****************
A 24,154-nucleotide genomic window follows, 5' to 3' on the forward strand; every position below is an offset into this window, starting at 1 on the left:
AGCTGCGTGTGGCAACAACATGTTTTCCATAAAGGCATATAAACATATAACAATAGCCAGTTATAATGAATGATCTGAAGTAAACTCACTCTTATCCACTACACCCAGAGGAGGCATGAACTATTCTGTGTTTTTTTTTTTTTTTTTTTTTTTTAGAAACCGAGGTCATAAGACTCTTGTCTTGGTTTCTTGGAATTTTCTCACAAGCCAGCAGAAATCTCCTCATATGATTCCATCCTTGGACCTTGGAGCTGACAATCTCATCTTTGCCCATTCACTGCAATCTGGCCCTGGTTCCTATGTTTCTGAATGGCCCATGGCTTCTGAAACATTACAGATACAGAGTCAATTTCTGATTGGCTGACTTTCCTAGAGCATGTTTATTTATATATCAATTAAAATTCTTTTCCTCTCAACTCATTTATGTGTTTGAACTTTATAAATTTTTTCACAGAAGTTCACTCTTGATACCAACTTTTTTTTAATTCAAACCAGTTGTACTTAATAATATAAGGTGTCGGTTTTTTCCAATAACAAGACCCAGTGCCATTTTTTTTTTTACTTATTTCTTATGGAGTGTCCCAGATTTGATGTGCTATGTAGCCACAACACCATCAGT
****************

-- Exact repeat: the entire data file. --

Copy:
A 24,154-nucleotide genomic window follows, 5' to 3' on the forward strand; every position below is an offset into this window, starting at 1 on the left:
AGCTGCGTGTGGCAACAACATGTTTTCCATAAAGGCATATAAACATATAACAATAGCCAGTTATAATGAATGATCTGAAGTAAACTCACTCTTATCCACTACACCCAGAGGAGGCATGAACTATTCTGTGTTTTTTTTTTTTTTTTTTTTTTTTAGAAACCGAGGTCATAAGACTCTTGTCTTGGTTTCTTGGAATTTTCTCACAAGCCAGCAGAAATCTCCTCATATGATTCCATCCTTGGACCTTGGAGCTGACAATCTCATCTTTGCCCATTCACTGCAATCTGGCCCTGGTTCCTATGTTTCTGAATGGCCCATGGCTTCTGAAACATTACAGATACAGAGTCAATTTCTGATTGGCTGACTTTCCTAGAGCATGTTTATTTATATATCAATTAAAATTCTTTTCCTCTCAACTCATTTATGTGTTTGAACTTTATAAATTTTTTCACAGAAGTTCACTCTTGATACCAACTTTTTTTTAATTCAAACCAGTTGTACTTAATAATATAAGGTGTCGGTTTTTTCCAATAACAAGACCCAGTGCCATTTTTTTTTTTACTTATTTCTTATGGAGTGTCCCAGATTTGATGTGCTATGTAGCCACAACACCATCAGT